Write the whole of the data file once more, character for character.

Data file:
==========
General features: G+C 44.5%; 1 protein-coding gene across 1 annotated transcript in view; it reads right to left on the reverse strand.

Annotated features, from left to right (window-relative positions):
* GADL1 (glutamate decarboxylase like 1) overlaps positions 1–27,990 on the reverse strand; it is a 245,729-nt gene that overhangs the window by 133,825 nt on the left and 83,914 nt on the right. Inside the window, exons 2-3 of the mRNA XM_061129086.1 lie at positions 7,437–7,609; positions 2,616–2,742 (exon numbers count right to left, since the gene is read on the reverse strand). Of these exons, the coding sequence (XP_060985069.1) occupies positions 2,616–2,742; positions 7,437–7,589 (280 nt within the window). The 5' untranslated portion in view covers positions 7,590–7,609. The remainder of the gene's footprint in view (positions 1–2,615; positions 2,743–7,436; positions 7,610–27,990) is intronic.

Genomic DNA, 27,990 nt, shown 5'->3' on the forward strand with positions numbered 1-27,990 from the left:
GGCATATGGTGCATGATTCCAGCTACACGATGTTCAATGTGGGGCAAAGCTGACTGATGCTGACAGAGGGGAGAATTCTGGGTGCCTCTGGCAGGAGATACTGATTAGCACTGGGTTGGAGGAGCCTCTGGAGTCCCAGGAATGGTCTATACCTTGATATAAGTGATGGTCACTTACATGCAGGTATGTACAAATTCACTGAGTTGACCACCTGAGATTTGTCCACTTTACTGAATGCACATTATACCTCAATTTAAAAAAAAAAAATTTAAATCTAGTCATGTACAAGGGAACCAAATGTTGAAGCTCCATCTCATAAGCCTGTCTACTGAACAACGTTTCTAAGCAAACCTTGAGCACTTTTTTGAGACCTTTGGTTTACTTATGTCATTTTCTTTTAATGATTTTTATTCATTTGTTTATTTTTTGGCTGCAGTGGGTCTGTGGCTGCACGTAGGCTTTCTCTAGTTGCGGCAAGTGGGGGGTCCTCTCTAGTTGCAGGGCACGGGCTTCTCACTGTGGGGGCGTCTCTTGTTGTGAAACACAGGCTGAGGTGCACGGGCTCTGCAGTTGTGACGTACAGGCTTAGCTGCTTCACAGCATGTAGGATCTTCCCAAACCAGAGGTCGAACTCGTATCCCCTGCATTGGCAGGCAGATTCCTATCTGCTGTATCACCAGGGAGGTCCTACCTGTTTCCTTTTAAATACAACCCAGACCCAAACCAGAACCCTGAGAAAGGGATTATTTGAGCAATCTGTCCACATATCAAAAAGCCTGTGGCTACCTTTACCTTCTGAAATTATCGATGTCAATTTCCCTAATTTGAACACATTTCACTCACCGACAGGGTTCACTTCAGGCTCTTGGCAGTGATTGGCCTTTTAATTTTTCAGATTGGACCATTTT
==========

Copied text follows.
General features: G+C 44.5%; 1 protein-coding gene across 1 annotated transcript in view; it reads right to left on the reverse strand.

Annotated features, from left to right (window-relative positions):
* GADL1 (glutamate decarboxylase like 1) overlaps positions 1–27,990 on the reverse strand; it is a 245,729-nt gene that overhangs the window by 133,825 nt on the left and 83,914 nt on the right. Inside the window, exons 2-3 of the mRNA XM_061129086.1 lie at positions 7,437–7,609; positions 2,616–2,742 (exon numbers count right to left, since the gene is read on the reverse strand). Of these exons, the coding sequence (XP_060985069.1) occupies positions 2,616–2,742; positions 7,437–7,589 (280 nt within the window). The 5' untranslated portion in view covers positions 7,590–7,609. The remainder of the gene's footprint in view (positions 1–2,615; positions 2,743–7,436; positions 7,610–27,990) is intronic.

Genomic DNA, 27,990 nt, shown 5'->3' on the forward strand with positions numbered 1-27,990 from the left:
GGCATATGGTGCATGATTCCAGCTACACGATGTTCAATGTGGGGCAAAGCTGACTGATGCTGACAGAGGGGAGAATTCTGGGTGCCTCTGGCAGGAGATACTGATTAGCACTGGGTTGGAGGAGCCTCTGGAGTCCCAGGAATGGTCTATACCTTGATATAAGTGATGGTCACTTACATGCAGGTATGTACAAATTCACTGAGTTGACCACCTGAGATTTGTCCACTTTACTGAATGCACATTATACCTCAATTTAAAAAAAAAAAATTTAAATCTAGTCATGTACAAGGGAACCAAATGTTGAAGCTCCATCTCATAAGCCTGTCTACTGAACAACGTTTCTAAGCAAACCTTGAGCACTTTTTTGAGACCTTTGGTTTACTTATGTCATTTTCTTTTAATGATTTTTATTCATTTGTTTATTTTTTGGCTGCAGTGGGTCTGTGGCTGCACGTAGGCTTTCTCTAGTTGCGGCAAGTGGGGGGTCCTCTCTAGTTGCAGGGCACGGGCTTCTCACTGTGGGGGCGTCTCTTGTTGTGAAACACAGGCTGAGGTGCACGGGCTCTGCAGTTGTGACGTACAGGCTTAGCTGCTTCACAGCATGTAGGATCTTCCCAAACCAGAGGTCGAACTCGTATCCCCTGCATTGGCAGGCAGATTCCTATCTGCTGTATCACCAGGGAGGTCCTACCTGTTTCCTTTTAAATACAACCCAGACCCAAACCAGAACCCTGAGAAAGGGATTATTTGAGCAATCTGTCCACATATCAAAAAGCCTGTGGCTACCTTTACCTTCTGAAATTATCGATGTCAATTTCCCTAATTTGAACACATTTCACTCACCGACAGGGTTCACTTCAGGCTCTTGGCAGTGATTGGCCTTTTAATTTTTCAGATTGGACCATTTT